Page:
A few films stand out as truly original. Written and directed by Larry Cohen in 1982 Q The Winged Serpent involves a small-time crook who stumbles on a cult that worship the ancient Aztec dragon god Quetzecoatl, and have literally prayed the god back into existence. The monster builds a nest on top of the Chrysler Building and swoops down to devour high-rise window cleaners and people swimming in penthouse pools. In a scene far better than the climax of King Kong the NYPD battle the monster atop the skyscraper where it has its lair.

Lair of the White Worm (Ken Russell, 1988) is based on the little known Bram Stoker novel of the same name. It involved the reincarnation of the Roman High Priestess of a snake worship cult who sacrifices victims to an immortal serpent god who has its lair in some caves in Derbyshire.

What does the future hold for the monster flick? On the cards are remakes of some of the Universal monster films and some of he 1950s B-movies. These include new versions of The Wolfman, The Creature from the Black Lagoon and Them! There have been persistent rumours that the long-defunct Hammer Studios are being resurrected. None of these have borne fruit as yet but we can but hope. In a genre now over-run by repetitive plots and un-scary monsters such as pretty-boy vampires, a great company like Hammer could, if you will excuse the pun, make a killing!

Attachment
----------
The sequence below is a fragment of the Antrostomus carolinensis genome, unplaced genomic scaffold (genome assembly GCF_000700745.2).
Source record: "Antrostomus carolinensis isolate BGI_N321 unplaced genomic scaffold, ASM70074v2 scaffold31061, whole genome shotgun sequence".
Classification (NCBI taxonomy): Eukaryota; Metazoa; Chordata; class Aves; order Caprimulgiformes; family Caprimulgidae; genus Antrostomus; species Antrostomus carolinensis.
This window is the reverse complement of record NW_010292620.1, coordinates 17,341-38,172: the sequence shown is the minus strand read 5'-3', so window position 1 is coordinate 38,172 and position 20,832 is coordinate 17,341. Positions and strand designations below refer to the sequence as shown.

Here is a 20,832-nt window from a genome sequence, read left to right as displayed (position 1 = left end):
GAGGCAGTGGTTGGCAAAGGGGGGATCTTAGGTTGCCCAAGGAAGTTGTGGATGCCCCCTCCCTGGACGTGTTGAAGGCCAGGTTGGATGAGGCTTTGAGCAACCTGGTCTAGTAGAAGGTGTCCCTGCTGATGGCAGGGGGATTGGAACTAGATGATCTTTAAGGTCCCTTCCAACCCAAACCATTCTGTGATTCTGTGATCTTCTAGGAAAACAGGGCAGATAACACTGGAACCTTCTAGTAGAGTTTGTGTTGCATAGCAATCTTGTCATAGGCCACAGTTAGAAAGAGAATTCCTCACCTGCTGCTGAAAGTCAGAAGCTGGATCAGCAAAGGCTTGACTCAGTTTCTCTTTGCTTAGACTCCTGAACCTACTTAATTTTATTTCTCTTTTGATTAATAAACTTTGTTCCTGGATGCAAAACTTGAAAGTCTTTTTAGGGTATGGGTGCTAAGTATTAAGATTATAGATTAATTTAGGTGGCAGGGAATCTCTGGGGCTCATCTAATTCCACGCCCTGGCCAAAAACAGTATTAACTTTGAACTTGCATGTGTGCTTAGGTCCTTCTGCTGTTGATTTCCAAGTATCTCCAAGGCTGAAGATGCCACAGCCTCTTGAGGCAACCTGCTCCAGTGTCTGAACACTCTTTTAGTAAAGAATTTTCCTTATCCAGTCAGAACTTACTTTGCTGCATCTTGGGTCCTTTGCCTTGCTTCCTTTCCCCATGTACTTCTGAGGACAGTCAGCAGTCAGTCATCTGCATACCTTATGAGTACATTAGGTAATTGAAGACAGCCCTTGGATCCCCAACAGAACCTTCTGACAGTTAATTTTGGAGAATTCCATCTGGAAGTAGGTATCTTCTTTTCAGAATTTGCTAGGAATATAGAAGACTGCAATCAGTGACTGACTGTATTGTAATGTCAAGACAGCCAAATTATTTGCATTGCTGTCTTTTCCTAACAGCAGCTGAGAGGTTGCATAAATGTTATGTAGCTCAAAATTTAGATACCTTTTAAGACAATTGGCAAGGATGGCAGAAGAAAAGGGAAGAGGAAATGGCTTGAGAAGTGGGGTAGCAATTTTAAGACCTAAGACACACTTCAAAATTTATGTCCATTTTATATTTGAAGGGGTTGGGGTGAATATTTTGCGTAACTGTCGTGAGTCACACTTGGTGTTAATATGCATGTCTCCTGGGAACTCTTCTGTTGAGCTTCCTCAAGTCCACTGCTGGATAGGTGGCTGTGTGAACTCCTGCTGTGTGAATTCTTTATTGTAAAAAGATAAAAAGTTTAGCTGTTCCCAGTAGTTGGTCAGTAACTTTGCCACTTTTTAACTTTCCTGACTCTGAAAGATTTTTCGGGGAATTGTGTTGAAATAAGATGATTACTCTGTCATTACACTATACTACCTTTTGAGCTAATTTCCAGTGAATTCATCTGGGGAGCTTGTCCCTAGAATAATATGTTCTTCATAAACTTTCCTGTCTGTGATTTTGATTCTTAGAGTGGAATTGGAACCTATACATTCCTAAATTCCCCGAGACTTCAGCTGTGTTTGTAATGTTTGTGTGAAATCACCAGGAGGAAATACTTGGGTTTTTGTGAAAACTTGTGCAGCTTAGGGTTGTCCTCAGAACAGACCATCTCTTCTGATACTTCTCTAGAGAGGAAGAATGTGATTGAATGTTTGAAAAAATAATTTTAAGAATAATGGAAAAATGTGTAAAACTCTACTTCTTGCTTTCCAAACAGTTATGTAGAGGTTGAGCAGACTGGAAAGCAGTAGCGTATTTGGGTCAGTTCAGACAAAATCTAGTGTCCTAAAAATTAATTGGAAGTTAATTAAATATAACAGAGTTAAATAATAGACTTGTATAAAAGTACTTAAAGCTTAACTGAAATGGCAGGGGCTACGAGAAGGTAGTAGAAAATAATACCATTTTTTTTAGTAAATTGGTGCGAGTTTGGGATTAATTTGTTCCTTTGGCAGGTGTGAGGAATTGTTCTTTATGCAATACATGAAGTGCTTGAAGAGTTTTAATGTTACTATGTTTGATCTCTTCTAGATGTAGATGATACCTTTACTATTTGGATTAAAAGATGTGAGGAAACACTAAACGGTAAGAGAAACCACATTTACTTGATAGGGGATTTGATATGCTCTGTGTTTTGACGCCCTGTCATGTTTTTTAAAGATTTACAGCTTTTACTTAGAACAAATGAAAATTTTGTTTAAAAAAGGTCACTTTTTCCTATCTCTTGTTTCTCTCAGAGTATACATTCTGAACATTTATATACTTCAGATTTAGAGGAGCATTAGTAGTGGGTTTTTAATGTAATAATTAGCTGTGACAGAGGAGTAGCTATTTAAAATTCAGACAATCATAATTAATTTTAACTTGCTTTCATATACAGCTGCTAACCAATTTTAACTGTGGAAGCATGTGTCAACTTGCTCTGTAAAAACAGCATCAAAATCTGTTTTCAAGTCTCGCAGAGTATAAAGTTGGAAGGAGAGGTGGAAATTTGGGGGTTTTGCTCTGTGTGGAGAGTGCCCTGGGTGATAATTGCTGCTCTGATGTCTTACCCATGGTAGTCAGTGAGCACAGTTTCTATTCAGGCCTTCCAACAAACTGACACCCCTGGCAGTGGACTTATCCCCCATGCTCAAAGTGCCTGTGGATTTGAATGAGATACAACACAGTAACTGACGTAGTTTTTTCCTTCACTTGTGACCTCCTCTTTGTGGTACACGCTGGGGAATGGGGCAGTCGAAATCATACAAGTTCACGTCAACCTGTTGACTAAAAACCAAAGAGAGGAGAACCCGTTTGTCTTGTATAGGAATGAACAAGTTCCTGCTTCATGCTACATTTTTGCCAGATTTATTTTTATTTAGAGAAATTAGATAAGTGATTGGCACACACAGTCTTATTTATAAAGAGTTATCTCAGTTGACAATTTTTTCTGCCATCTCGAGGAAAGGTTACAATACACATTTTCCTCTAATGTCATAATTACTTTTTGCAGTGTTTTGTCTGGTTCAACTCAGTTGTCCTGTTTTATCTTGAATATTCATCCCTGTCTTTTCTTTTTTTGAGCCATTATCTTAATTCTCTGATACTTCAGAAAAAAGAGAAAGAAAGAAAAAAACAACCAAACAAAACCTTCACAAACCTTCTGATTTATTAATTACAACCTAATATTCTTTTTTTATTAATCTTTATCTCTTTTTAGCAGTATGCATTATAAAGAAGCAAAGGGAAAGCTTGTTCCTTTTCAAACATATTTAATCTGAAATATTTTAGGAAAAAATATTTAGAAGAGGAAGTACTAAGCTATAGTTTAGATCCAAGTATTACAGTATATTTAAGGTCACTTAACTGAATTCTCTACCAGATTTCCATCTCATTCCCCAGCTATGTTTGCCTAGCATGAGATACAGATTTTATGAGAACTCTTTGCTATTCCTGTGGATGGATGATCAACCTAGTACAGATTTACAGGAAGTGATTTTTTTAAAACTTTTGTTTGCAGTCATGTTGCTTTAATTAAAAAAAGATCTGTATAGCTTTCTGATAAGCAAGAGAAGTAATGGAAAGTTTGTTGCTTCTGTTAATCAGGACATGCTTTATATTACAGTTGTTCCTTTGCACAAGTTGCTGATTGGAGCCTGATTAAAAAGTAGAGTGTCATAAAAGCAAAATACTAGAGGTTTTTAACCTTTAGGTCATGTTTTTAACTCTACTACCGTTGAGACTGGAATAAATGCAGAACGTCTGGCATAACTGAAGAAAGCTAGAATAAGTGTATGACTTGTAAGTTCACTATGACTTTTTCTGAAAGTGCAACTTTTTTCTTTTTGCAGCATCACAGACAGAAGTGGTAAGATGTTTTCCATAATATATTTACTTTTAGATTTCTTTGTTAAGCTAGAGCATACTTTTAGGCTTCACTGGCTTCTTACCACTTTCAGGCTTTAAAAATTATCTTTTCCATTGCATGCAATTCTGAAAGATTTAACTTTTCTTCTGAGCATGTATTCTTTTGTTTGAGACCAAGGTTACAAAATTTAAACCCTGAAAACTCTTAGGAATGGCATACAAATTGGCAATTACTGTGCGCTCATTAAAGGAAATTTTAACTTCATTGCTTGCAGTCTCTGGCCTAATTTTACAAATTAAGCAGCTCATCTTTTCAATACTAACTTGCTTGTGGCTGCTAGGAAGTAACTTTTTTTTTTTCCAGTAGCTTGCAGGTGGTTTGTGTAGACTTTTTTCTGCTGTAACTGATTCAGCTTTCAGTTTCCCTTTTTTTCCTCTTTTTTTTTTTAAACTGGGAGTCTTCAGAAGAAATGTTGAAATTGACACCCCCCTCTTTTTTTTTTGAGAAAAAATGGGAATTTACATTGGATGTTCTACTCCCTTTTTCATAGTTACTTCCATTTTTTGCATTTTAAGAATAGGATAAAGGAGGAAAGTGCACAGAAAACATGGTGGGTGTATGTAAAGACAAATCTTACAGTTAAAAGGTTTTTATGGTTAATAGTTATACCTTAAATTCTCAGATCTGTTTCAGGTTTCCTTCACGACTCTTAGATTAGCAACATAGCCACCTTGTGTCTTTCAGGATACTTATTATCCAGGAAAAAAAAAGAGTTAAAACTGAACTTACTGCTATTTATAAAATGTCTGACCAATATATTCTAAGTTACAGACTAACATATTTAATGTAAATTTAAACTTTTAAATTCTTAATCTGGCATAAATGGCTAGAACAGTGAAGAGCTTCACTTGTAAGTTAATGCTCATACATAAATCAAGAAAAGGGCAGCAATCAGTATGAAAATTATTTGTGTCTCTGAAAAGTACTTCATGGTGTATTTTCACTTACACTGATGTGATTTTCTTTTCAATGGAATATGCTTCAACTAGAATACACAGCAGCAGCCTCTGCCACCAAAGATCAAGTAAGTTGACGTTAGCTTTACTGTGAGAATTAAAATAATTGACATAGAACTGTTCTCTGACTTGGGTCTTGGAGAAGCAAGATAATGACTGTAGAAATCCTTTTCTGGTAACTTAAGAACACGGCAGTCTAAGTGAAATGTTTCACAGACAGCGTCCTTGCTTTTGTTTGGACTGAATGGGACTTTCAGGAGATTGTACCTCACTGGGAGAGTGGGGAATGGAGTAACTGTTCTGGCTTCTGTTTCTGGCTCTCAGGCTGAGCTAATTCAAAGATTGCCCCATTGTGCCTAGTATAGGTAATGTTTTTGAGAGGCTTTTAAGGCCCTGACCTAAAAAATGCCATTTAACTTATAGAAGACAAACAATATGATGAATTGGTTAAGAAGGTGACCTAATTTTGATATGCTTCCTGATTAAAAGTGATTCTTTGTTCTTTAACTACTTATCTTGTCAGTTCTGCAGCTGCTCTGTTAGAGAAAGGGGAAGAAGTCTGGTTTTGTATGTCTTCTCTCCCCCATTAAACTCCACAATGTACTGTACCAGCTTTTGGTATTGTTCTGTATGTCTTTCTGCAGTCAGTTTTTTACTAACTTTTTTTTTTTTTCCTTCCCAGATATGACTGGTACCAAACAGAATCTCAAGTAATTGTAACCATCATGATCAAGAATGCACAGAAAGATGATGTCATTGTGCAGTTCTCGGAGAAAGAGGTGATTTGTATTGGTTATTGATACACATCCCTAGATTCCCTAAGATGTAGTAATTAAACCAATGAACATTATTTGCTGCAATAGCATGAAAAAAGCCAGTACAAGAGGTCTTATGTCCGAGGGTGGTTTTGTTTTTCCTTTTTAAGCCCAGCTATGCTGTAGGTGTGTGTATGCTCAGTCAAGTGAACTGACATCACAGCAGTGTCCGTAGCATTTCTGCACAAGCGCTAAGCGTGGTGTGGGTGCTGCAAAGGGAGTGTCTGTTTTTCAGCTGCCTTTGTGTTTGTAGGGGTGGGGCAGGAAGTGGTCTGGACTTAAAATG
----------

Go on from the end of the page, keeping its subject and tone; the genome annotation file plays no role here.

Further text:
C-E B said...

Sir Christopher's official website, I remember correctly, says that Hammer is going to be resurrected and that the great man himself would love to work with them again!!!


Jason Pratt said...

Um... while the original Nosferatu (and perhaps its remake with Kinski) gets closer than any Dracula story to how Eastern European vampires were typically considered, it is very much not in character with the fiercely sexual vampires of Bram Stoker's actual novel; all of which are creatures to be desired as well as feared. Tod Browning's film didn't invent that story trope; Bram Stoker did.

(Or rather, even he didn't invent it; he just ported in elements of the incubus and succubus sexual demon legends. Not entirely sure Varney the Vampire (or "The Feast of Blood") didn't do that first as a major English novel, come to think of it...)